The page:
The Blurb King

A couple of summers ago, I checked out the novel Sharp Objects by Gillian Flynn, seduced by the cover and a glowing endorsement from Stephen King. “To say this is a terrific debut novel is really too mild. I haven’t read such a relentlessly creepy family saga since John Farris’s All Heads Turn When the Hunt Goes By, and that was thirty years ago,” began Mr. King in a rather lengthy endorsement. The next week I picked up The Ruins by Scott Smith, also with a King blurb (“the best horror novel of the new century”).

“How many ‘favorite books of the year’ can he have?” asked my friend and co-worker Hayden, who had just encountered three new teen novels, all with glowing endorsements from King.

The answer, apparently, is: a bunch. So Hayden and I gathered a few of his favorites for a “Stephen King Blurb Display” (now showing on Level 3 at the Central Library). Here are a few selections (as well as a snapshot of part of our display) for your Blurb King reading pleasure:

A display of King's blurbs

The Lincoln Lawyer by Michael Connelly: “What’s amazing about Michael Connelly is how much he continues to learn about the art of narrative from book to book. Each one is better than the last. And this one is – pardon me – a real Cadillac.”
The Monsters of Templeton by Lauren Groff: “I was so sorry to see this rich and wonderful novel come to an end.” 
Down the Rabbit Hole: An Echo Falls Mystery by Peter Abrahams: “My all-time favorite. Astonishing.”
Case Histories by Kate Atkinson: “Not just the best novel I read this year, but the best mystery of the decade.”
Last Night at the Lobster by Stewart O’Nan: “A deeply moving novel about how we work, how we live, and how we get to the next day with our spirits intact. If there was ever a book that embodies what’s best in us, it’s Stewart O’Nan’s Last Night at the Lobster.”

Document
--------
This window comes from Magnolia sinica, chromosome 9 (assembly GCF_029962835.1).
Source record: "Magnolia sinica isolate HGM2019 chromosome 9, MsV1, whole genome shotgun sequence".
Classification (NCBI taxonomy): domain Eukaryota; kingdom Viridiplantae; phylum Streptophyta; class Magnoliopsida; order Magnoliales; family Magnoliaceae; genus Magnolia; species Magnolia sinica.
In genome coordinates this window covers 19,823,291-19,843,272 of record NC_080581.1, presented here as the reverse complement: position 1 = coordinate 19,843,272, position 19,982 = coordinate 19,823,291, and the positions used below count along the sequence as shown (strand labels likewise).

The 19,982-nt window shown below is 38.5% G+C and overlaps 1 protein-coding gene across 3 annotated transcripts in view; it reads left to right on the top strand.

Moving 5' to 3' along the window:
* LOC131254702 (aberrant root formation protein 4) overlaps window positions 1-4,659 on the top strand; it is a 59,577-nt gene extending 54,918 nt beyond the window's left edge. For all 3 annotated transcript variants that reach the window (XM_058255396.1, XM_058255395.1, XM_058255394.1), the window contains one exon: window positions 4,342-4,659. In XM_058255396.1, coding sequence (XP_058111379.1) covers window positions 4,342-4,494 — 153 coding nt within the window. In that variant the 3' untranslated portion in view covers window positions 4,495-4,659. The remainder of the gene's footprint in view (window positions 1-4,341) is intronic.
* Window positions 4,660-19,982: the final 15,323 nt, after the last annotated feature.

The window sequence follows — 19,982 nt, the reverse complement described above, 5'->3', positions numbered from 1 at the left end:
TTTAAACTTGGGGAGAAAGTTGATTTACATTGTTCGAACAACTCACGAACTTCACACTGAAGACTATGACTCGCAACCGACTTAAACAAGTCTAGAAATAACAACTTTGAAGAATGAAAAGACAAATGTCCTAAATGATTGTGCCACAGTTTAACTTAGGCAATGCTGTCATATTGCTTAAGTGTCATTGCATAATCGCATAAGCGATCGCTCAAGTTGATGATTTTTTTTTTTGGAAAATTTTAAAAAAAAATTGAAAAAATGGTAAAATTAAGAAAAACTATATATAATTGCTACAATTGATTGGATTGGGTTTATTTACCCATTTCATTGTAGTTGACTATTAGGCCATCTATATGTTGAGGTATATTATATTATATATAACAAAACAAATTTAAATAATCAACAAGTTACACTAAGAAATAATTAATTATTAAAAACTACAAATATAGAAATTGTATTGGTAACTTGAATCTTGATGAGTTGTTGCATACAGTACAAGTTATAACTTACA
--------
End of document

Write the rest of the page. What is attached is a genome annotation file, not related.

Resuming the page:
This Book Will Save Your Life by A.M. Homes:  “I think this brave story of a lost man’s reconnection with the world could become a generational touchstone, like Catch-22, The Monkey Wrench Gang or The Catcher in the Rye.”

I have the feeling that I’d really like Stephen King if I ever met him (and I certainly love his stories, as well as his book On Writing). His willingness and enthusiasm to help new authors is inspiring, not to mention generous. He certainly isn’t paid to read or endorse books, yet he has given the Stephen King Stamp of Approval to hundreds. “I’ve done it only for books I honestly loved, and for a very simple reason. Early on, nobody blurbed any of mine,” he wrote in a column titled “The Art of the Blurb” in Entertainment Weekly.  

Maybe someday my friend Hayden and I will be blurbed by King. In the meantime, we decided to take a crack at blurbing King’s blurb writing talents:

“One of the most remarkable blurb stylists to emerge from the blurb tradition this century.” – Hayden Bass, Teen Services Librarian and Blurb Analyst

 “Not just the best blurb I read this year, but the best blurb of the decade.”
– Linda Johns, Fiction Librarian and Aspiring  Blurbist

10 thoughts on “The Blurb King”

  1. Great (and hilarious) idea for the display. Thanks for sharing. (I enjoyed your post even though I was disappointed when I read Sharp Objects.)

  2. A great post about a great display. The earnestness and math-bending superlatives of Steven King’s blurbs are very heartening. For someone who obviously has read many books (and written more books than I have ever read in a single year), it is great to see that enthusiasm and the dedication to do what he can to help future “Steven Kings”.

  3. I missed this post when it originally aired, but found it when playing around with the blog archive. Beautifully done! How funny!

    I love that Stephen King would blurg books he genuinely enjoyed because nobody blurbed his at first. I try to make a point of lodging compliments about especially good customer service with managers of businesses for the same reason — people often think to criticize and break down the work of others, but they rarely remember to praise support it. Good going, Stephen King.

    And nice post, guys!

  4. This article came up when I searched: why does Stephen King write so many blurbs?
    thanks for the laugh

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